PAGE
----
The Finnish Parliament has agreed on amendments to the Finnish Alcohol Act (1143/1994), which will lead to restrictions on the advertising of mild alcoholic beverages.
Advertising of mild alcoholic beverages in public will become prohibited. However, advertising will still be permitted in public gatherings and events, as well as in venues permanently used for these purposes, such as indoor ice rinks, hockey matches and music concerts. Advertising will also remain permitted in international traffic between Finland and foreign countries, and in premises for which a license to serve alcohol or a license to alcohol retail trade has been granted. The prohibition on advertising alcohol on television and radio will be extended from 7 a.m. to 10 p.m. (previously the prohibition ended 9 p.m.). Advertising done by lotteries or contests as well as advertising that is based on information that consumers produce or share in social media will be prohibited.
The purpose of these restrictions is to avoid the exposure of children and young people to alcohol advertising. The new restrictions may call for reassessment of arrangements and agreements which concern alcohol advertising. The Finnish amendments will enter into force later in 2014 after a transition period for actors in alcohol advertising.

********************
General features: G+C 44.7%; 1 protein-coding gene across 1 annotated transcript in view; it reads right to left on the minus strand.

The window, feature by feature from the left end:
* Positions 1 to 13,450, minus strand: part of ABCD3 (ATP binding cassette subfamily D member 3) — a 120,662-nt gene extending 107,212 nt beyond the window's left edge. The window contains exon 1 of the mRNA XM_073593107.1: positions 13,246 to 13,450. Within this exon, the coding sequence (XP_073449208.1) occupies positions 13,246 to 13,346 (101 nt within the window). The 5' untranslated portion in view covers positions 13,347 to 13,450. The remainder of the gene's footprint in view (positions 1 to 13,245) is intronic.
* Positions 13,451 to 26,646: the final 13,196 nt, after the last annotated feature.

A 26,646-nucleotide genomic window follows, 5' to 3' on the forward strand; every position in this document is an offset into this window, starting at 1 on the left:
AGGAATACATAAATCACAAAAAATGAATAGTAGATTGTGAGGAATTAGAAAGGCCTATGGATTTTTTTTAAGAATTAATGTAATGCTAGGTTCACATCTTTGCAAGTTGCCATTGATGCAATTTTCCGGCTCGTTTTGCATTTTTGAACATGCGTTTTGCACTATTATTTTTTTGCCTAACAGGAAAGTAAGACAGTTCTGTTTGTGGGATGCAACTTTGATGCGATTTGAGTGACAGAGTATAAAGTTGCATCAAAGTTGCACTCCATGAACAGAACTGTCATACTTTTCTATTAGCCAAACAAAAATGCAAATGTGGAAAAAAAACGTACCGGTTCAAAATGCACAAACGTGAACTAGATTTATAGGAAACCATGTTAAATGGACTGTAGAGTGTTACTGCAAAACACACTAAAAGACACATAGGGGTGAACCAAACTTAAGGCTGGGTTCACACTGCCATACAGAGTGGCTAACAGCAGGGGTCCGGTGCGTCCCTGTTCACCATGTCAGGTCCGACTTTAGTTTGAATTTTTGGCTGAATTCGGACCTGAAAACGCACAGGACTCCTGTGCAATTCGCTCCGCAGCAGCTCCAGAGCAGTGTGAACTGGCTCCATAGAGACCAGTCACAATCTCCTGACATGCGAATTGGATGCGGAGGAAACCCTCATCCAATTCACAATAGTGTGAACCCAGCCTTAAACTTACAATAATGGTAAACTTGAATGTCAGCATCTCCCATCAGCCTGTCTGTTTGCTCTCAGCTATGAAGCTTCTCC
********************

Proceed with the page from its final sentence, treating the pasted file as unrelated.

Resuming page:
In Sweden an Official Report (SOU 2013:50) presented in July 2013 proposes to adopt new measures for effective enforcement of the rules on marketing of alcohol. The Official Report proposes, inter alia, (i) that the Swedish Consumer Ombudsman be entitled to independently prohibit trade of alcohol under a penalty of a fine, (ii) that marketing activities specifically directed at minors be sanctioned by a market disruption fee, (iii) that home delivery of alcohol be subject to a notification requirement, and (v) that supervising authorities be entitled to conduct control purchases to monitor home delivery of alcohol and that persons under prescribed age are not delivered to.
The Swedish Report is still to lead to any law amendments and it has also raised some criticism.